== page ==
Brexit is a term that has been on the lips of just about every European citizen for the past 18 months. The term itself came about as a merging of the words “Britain” and “Exit” following the shock result of the 2016 referendum vote. In June of 2016, over 30 million Brits took to the voting polls to vote to stay with the European Union, or to leave. The results said that 52% of voters opted to leave, while 48% opted to stay.
Many people are still unsure of exactly what the European Union is and why the UK opted to leave. For simplicity purposes, the European Union is a political and economic partnership between the 28 member states, which currently includes the United Kingdom. Officially started after the second World War, the European Union is seen as a single market which allows for goods to be traded across the member states and people to move freely across its boarders.
Why the UK Chose to Leave the EU
Today the EU has its own parliament, a central bank and singular currency that is used by 19 of the 28 member states. Some of the members such as the UK, chose to keep their own currency when joining the EU. As for the reasons why Britain should want to leave the EU; the powers that felt that Britain was being constrained by the so-called red tape of the EU and its restrictions on business. The UK was also in favour of taking back full control of their own borders.
Aside from ceasing to be a member of the EU, there has been much debate about what Brexit would actually mean for the UK, and for other European nations. On the 29th of March 2017, British Prime Minister Theresa May officially triggered Article 50 initiating the Brexit process. This gave the UK a 2-year time limit to conclude exit negotiations. Thus, the UK will officially leave the EU by the 29th of March 2019 in which it can enter a further 21-month transition period.
Hard or Soft Brexit?
With 12 months to go until the UK officially leaves, the talk has turned to whether there will be a “soft” or “hard” Brexit. The terms have come to refer to whether the UK will stick closely to the EU after separation or completely go out on their own. For German citizens currently living in the UK, it has been a nail-biting 12 months on the future of their residency inside the UK.
The uncertainty was eventually lifted in December last year when Theresa May announced that all EU nationals living in the UK would be able to gain “settled status” receiving full rights and protection. This means that every regulation put in place by the UK will apply to Germans who have acquired settled status, whether it pertains to things like tax, entertainment or travel. This means tax brackets may change, the availability of slots online may be reduced, and visas may be required for overseas travel.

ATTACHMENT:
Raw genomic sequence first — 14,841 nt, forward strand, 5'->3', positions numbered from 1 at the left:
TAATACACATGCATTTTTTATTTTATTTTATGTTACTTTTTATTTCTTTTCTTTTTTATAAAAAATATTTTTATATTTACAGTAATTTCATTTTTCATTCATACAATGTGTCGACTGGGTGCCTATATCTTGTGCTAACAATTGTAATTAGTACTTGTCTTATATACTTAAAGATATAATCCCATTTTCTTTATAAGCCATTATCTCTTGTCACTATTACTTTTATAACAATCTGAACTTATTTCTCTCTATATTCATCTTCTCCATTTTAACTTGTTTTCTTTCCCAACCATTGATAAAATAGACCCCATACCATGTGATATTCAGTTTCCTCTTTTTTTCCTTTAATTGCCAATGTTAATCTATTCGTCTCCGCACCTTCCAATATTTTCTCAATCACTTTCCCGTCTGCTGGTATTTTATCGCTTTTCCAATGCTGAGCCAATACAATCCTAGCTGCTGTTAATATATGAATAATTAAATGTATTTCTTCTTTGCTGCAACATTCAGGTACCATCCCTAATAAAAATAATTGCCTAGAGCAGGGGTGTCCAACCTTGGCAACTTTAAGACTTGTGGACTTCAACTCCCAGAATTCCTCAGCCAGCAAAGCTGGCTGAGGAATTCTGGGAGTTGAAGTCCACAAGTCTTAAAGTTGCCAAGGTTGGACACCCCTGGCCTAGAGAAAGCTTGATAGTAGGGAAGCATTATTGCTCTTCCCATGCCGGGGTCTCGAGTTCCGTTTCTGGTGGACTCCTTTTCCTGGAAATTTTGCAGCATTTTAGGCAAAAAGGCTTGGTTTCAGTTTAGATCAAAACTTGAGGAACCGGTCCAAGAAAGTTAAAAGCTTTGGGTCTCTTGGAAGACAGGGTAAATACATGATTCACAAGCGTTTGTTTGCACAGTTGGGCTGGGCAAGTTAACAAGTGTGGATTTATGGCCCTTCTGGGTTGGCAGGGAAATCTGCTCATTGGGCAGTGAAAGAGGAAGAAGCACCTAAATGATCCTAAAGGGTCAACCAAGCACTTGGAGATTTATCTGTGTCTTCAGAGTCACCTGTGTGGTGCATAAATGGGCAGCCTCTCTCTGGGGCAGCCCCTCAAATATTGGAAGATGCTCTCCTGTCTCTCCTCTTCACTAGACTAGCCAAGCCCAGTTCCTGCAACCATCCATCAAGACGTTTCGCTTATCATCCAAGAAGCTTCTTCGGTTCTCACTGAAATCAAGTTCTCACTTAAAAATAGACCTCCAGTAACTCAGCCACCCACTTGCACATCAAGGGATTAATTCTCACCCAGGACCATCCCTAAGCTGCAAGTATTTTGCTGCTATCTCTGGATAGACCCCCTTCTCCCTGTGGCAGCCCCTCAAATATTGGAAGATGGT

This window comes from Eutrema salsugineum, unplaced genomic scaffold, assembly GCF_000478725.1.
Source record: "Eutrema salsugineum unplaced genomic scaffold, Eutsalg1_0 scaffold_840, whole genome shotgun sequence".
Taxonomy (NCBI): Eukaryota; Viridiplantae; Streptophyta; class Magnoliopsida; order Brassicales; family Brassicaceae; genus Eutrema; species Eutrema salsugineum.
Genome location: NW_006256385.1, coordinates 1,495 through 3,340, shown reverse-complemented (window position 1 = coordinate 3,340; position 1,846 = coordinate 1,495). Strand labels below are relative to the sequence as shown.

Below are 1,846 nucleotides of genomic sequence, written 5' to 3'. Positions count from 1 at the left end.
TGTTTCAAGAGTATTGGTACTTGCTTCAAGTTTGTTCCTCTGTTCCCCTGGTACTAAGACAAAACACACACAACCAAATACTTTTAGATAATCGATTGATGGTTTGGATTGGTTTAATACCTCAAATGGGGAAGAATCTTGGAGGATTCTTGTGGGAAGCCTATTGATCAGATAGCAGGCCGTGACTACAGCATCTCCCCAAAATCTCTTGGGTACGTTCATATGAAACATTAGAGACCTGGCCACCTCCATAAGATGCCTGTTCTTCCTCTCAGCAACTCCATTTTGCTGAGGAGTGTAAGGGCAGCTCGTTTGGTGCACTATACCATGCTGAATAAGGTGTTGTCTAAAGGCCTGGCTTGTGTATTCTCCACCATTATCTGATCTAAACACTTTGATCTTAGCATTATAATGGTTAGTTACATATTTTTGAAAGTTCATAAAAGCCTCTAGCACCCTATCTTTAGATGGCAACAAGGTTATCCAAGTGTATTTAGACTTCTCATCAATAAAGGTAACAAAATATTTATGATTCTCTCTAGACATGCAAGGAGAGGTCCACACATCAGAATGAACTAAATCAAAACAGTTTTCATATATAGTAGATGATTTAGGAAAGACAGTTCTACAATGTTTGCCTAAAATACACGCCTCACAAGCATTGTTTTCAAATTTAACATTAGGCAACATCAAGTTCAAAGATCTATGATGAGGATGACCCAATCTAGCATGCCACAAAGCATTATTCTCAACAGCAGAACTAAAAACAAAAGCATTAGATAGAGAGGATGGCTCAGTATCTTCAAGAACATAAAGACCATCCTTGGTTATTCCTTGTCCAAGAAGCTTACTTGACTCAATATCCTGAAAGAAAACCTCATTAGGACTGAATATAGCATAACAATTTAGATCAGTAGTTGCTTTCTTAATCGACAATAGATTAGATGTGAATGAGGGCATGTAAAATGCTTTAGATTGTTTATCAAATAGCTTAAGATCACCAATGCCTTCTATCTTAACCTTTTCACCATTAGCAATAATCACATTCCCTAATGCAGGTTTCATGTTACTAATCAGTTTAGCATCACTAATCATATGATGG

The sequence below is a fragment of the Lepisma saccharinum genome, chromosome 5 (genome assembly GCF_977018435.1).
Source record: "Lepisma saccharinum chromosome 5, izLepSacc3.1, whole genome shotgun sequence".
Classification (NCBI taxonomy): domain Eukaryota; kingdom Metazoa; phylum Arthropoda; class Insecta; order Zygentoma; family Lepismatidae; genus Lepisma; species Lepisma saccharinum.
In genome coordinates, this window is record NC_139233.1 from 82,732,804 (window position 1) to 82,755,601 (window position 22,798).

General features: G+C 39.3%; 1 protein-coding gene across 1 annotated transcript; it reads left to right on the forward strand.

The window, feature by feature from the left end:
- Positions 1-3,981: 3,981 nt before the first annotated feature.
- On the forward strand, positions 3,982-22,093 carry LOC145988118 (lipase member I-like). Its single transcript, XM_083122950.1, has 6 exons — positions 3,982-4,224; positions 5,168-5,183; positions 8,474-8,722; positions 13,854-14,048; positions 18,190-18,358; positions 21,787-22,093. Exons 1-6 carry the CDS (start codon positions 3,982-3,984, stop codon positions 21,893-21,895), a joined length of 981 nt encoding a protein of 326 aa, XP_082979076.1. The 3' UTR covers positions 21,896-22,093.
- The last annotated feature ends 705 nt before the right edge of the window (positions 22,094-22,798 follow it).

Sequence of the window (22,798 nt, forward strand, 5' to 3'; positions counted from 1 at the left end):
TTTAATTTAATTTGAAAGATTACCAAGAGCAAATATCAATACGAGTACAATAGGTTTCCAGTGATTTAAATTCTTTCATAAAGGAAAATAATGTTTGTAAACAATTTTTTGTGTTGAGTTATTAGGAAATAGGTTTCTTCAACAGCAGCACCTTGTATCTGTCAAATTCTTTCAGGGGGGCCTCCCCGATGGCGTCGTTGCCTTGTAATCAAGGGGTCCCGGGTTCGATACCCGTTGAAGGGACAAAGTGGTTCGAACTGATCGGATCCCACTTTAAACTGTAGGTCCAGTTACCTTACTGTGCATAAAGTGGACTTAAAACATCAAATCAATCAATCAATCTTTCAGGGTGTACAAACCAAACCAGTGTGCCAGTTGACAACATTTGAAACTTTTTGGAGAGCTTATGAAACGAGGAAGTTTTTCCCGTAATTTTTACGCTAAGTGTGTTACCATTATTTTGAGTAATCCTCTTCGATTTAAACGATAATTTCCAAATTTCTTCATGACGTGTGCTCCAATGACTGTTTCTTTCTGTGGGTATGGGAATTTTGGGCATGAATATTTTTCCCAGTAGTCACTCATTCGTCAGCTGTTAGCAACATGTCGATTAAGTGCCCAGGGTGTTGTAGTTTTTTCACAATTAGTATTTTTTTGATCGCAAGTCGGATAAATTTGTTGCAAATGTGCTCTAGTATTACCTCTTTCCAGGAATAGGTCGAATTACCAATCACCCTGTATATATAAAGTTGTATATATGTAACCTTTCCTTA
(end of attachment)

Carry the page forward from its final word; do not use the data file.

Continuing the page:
The UK government has also agreed that UK nationals living in EU states will be able to stay outside the UK with full protection. When the UK leaves the EU in March next year, EU citizens living outside of the UK will not be able to automatically settle in the country.
What Brexit Means for Germany
Aside from the movement of people, Germany has bigger issues to face. For many years, Germany has been inextricably bound to the UK in all aspects of business. A split from the UK at this point is almost unconceivable and it is causing many furrowed brows among German economists, trade union members, business leaders and industry representatives. The most significant impact of a “hard Brexit” would be felt in the automotive industry.
As it stands, the largest export market in Germany is cars. Of the various countries that Germany exports to, the UK accounts for 15% which is an industry worth around €19 billion. This makes the export of cars to the UK, the most important trade element to date. While the likelihood of hard Brexit is slim, there is still a lot of negotiations to be done.
Aside from the automotive industry, Brexit would have a profound impact on the regulations, logistics and standards of German manufacturing and businesses. It is expected that when the UK leaves the EU, Germany and the UK will be subject to the same customs regulations and duty dates which are seen between the EU and third countries. The difficulty comes in with safety standards and regulation, which could become costly for Germany.
In the long run, the effects of Brexit look set to have a ripple effect, and will cause major changes for both Germans, and Germany.